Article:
If there is one thing Yasuo and Takao Hazaki feel confident about outdoing any other father-son duo in, it is their intense commitment to the ancient playground game of “onigokko,” or team tag.
In 2010, Yasuo Hazaki, 65, a social science professor at Josai International University in Tokyo, launched the International Onigokko Association to spur global interest in the game, which dates back to the eighth century.
The sports version of onigokko being pushed by Hazaki has simple rules, requires no equipment, and can be enjoyed by anyone regardless of age, training or athletic skill, he said.
Two teams of seven players try to seize a token placed on the opposing team’s side of the playing surface that is defended by the opponents. They must dash over, dodging attempts by their foes to tag them. If a player is tagged, he must return to his side and start again. Whenever a player grabs the token treasure, he wins a point for his team. The winning side is the one with most points when the 10-minute match ends.
Hazaki and his son have codified the rules and hope to make onigokko an official demonstration sport in the 2020 Tokyo Olympics. They want to organize a public tournament, which Hazaki says might help to restore some of the “sports for all” mindset he believes the Olympics has surrendered to the athletic elites.
“The modern Olympics used to assert that what counted most was participation. It wasn’t all about winning, as it is today,” said Hazaki.
While emphasizing that top-notch athletes are welcome to compete for medals, he says the trend has made the event inaccessible to the public, the majority of whom only engage in it through television.
“Sports are a wonderful thing. They shouldn’t be considered a mere privilege for certain athletic talents. We need to create an environment where everybody can enjoy them,” said Hazaki, who is widely referred to in the sport as “Mr. Onigokko.”
Demonstration sports ceased after the 1992 Summer Olympics in Barcelona, Spain, and have yet to make an official comeback, although Beijing held a competition for one of the Chinese martial arts,during the 2008 Summer Olympics.
The Hazakis, together with other “onigotters,” as they refer to themselves, are campaigning for “sports onigokko,” a competitive, more formalized version of the game. The nascent sport has so far proved popular with schoolchildren, university students and even exhausted businessmen who play it for fun during office outings and business trips.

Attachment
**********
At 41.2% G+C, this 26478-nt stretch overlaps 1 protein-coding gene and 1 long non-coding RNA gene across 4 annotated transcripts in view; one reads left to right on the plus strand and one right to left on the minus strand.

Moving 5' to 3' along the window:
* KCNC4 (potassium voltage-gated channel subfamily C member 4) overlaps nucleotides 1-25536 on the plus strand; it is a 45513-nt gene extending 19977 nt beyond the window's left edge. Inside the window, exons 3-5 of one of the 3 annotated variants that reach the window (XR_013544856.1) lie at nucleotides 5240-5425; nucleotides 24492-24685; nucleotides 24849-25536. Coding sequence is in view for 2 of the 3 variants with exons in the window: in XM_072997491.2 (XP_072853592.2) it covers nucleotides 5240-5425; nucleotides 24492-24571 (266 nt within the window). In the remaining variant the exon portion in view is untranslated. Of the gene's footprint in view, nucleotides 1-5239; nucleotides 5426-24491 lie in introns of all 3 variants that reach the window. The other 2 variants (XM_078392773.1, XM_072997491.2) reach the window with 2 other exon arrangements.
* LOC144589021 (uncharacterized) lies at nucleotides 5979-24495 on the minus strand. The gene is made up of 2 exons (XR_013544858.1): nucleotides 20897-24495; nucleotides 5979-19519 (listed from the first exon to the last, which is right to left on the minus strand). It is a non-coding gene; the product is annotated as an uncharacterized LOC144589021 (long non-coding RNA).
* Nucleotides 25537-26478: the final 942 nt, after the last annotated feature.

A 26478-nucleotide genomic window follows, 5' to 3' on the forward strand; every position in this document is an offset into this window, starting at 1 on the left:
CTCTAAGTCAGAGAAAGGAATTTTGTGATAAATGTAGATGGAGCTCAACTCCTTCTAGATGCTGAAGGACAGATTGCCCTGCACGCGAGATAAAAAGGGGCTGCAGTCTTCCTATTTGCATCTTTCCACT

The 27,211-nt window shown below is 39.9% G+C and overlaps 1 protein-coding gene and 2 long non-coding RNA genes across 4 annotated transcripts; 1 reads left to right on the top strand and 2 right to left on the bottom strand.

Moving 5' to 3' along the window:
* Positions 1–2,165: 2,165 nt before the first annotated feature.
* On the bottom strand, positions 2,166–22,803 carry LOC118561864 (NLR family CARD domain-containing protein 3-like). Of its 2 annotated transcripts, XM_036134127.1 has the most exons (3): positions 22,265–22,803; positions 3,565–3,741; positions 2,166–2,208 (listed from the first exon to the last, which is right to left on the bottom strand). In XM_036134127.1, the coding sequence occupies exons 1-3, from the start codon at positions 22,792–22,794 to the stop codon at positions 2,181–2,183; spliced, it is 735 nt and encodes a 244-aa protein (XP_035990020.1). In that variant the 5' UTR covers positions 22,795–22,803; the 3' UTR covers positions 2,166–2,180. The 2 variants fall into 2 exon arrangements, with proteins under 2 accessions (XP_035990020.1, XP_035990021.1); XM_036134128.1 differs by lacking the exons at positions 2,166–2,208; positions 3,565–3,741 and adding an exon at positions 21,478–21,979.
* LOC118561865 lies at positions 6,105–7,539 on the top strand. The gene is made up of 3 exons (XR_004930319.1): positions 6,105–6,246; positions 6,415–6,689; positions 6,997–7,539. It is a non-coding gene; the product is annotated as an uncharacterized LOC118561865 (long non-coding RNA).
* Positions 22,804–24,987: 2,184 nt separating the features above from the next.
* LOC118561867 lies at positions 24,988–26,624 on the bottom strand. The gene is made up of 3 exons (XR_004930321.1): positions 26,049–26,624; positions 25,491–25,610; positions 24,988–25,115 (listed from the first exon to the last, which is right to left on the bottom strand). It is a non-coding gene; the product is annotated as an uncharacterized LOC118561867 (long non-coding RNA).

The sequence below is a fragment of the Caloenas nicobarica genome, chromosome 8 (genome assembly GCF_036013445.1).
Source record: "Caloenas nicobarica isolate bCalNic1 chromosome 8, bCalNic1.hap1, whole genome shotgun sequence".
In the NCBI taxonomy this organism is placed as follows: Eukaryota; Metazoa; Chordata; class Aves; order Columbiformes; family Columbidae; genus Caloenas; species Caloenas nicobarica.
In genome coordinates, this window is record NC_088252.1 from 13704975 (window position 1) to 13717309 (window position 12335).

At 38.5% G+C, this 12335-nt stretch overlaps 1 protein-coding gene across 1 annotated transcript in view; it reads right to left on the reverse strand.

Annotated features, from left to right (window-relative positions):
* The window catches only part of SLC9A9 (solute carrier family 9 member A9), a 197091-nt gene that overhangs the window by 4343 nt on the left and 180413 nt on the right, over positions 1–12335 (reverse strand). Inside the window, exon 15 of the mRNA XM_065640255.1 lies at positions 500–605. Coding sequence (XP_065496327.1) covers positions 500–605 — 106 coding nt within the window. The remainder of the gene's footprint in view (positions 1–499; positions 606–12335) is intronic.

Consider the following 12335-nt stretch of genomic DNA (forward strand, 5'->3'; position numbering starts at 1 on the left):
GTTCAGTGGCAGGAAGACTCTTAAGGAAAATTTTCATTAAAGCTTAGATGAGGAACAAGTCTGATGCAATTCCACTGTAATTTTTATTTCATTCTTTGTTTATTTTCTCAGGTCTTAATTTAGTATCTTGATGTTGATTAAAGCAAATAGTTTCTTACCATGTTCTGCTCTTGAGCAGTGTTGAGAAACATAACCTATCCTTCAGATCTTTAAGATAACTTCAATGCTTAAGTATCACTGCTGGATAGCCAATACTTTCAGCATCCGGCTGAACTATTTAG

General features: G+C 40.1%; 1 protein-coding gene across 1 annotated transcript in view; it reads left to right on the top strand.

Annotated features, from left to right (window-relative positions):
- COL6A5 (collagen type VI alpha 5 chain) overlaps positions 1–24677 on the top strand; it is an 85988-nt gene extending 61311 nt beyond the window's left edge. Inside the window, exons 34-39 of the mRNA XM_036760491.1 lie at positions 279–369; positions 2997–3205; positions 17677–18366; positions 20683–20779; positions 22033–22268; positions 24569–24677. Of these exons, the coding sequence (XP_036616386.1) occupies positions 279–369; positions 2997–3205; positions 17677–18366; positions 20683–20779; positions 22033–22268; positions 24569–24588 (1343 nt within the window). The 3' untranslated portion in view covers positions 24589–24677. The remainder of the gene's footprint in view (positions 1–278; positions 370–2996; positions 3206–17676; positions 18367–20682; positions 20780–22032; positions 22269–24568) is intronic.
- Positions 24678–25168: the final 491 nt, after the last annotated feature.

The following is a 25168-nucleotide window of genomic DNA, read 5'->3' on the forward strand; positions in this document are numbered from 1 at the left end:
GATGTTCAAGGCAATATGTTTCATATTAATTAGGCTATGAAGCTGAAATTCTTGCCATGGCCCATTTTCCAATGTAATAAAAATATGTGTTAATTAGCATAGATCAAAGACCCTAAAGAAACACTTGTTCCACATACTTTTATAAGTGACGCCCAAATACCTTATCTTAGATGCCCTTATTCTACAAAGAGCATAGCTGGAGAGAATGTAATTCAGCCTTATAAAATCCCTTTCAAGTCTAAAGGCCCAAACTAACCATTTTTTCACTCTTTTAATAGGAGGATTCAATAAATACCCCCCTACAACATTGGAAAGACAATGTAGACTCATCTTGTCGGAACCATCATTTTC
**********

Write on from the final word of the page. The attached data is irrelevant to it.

Traditional onigokko sees children merely enjoying chasing and being chased, but Hazaki’s version plays out as a real sport, with team clothing and officially licensed referees. The number of referees certified by Hazaki’s association has grown to about 600 nationwide, he said.
The professor says playing sports onigokko would help young people stay fit and rediscover the joy of playing outdoors in the digital age. Over the past three decades, children aged 7 to 19 have shown a broad decline in running and throwing ability, although there was a slight uptick most recently, a 2012 sports ministry survey showed.
Hazaki says the sport has many attractions because both defense and offense can be strategized. It also promotes teamwork. And by sharpening their dodging and sprinting instincts, players might even save themselves in an earthquake, he added.
One warm June evening, children gathered at the National Children’s Castle in Shibuya Ward, Tokyo, to participate in an event organized by the Hazakis.
Unlike regular onigokko, the children became so engaged in the sports version they were soon shouting directions to each other as if it was soccer. Their similarly involved parents alternated between jubilation and groans whenever a side snatched the treasure.
Watching from the sidelines, Takao Hazaki, president of event organizer Amica Project Inc., said he arranges onigokko trips and outings for corporate clients. In the lead-up to the 2020 Olympics, Takao, 30, said he plans to host Japan’s first sports onigokko World Cup, as early as next year.
He will urge foreigners studying here to spread the word when they return home, and hopes the Japan International Cooperation Agency will similarly publicize the sport abroad.
“By introducing something as easy to play as onigokko, we hope more people, regardless of athletic talent, will feel encouraged to play sports and enjoy them, which I believe will go a long way toward making the global population healthier,” he said.
The professor says his fascination with onigokko began more than 30 years ago. At that time he was working at the National Children’s Castle and found himself wondering if there was any solution to childhood obesity.
Then he realized one day that onigokko might serve as suitable exercise and had a group of children try it.
“The effect was a miracle,” he said. “They became physically active like never before, and overcame their reluctance to exercise.”
A similar phenomenon was seen during an outing by Tokyo video game developer Furyu Corp. in summer 2013. The trip, organized by Hazaki’s onigokko group and travel agency JTB Corporate Sales Inc., stressed the fun side of sports onigokko while downplaying its athletic element.
Furyu employee Taketo Nakamura, who was on the trip, said sports onigokko is a great way to increase communication within a workforce. “Once we started playing, we ran about screaming frantically, completely oblivious to our age-based vertical relationship,” he said.